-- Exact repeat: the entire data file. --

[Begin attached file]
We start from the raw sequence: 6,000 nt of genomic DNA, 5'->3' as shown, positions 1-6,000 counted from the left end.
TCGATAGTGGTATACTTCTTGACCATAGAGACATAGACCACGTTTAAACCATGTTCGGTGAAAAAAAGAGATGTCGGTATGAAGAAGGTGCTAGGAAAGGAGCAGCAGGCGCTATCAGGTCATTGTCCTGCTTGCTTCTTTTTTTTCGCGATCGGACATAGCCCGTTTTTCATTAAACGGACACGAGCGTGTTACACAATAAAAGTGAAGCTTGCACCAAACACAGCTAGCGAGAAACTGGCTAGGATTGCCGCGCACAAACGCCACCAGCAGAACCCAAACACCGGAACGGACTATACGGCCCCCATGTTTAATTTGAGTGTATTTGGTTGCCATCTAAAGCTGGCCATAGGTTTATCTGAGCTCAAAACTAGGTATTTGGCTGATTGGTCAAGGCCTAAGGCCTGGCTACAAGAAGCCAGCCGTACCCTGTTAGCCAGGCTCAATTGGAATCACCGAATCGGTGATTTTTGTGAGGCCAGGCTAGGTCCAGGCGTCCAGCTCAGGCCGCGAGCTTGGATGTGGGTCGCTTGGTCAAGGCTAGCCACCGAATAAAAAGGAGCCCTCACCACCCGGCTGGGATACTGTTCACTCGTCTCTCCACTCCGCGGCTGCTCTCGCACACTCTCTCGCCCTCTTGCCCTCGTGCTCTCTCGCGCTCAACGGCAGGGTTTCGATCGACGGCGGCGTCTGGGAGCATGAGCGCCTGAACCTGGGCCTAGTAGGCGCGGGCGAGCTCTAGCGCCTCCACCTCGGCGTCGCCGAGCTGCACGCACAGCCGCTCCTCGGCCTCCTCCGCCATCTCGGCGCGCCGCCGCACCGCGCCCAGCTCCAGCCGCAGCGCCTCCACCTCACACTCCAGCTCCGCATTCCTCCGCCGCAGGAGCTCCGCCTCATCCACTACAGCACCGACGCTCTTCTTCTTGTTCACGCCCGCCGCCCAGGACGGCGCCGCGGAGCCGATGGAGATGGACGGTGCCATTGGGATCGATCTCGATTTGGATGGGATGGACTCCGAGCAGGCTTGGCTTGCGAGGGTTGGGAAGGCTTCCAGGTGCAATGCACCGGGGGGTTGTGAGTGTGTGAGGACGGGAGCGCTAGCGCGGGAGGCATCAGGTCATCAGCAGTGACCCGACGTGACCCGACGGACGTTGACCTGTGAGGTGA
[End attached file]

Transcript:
We start from the raw sequence: 6,000 nt of genomic DNA, 5'->3' as shown, positions 1-6,000 counted from the left end.
TCGATAGTGGTATACTTCTTGACCATAGAGACATAGACCACGTTTAAACCATGTTCGGTGAAAAAAAGAGATGTCGGTATGAAGAAGGTGCTAGGAAAGGAGCAGCAGGCGCTATCAGGTCATTGTCCTGCTTGCTTCTTTTTTTTCGCGATCGGACATAGCCCGTTTTTCATTAAACGGACACGAGCGTGTTACACAATAAAAGTGAAGCTTGCACCAAACACAGCTAGCGAGAAACTGGCTAGGATTGCCGCGCACAAACGCCACCAGCAGAACCCAAACACCGGAACGGACTATACGGCCCCCATGTTTAATTTGAGTGTATTTGGTTGCCATCTAAAGCTGGCCATAGGTTTATCTGAGCTCAAAACTAGGTATTTGGCTGATTGGTCAAGGCCTAAGGCCTGGCTACAAGAAGCCAGCCGTACCCTGTTAGCCAGGCTCAATTGGAATCACCGAATCGGTGATTTTTGTGAGGCCAGGCTAGGTCCAGGCGTCCAGCTCAGGCCGCGAGCTTGGATGTGGGTCGCTTGGTCAAGGCTAGCCACCGAATAAAAAGGAGCCCTCACCACCCGGCTGGGATACTGTTCACTCGTCTCTCCACTCCGCGGCTGCTCTCGCACACTCTCTCGCCCTCTTGCCCTCGTGCTCTCTCGCGCTCAACGGCAGGGTTTCGATCGACGGCGGCGTCTGGGAGCATGAGCGCCTGAACCTGGGCCTAGTAGGCGCGGGCGAGCTCTAGCGCCTCCACCTCGGCGTCGCCGAGCTGCACGCACAGCCGCTCCTCGGCCTCCTCCGCCATCTCGGCGCGCCGCCGCACCGCGCCCAGCTCCAGCCGCAGCGCCTCCACCTCACACTCCAGCTCCGCATTCCTCCGCCGCAGGAGCTCCGCCTCATCCACTACAGCACCGACGCTCTTCTTCTTGTTCACGCCCGCCGCCCAGGACGGCGCCGCGGAGCCGATGGAGATGGACGGTGCCATTGGGATCGATCTCGATTTGGATGGGATGGACTCCGAGCAGGCTTGGCTTGCGAGGGTTGGGAAGGCTTCCAGGTGCAATGCACCGGGGGGTTGTGAGTGTGTGAGGACGGGAGCGCTAGCGCGGGAGGCATCAGGTCATCAGCAGTGACCCGACGTGACCCGACGGACGTTGACCTGTGAGGTGA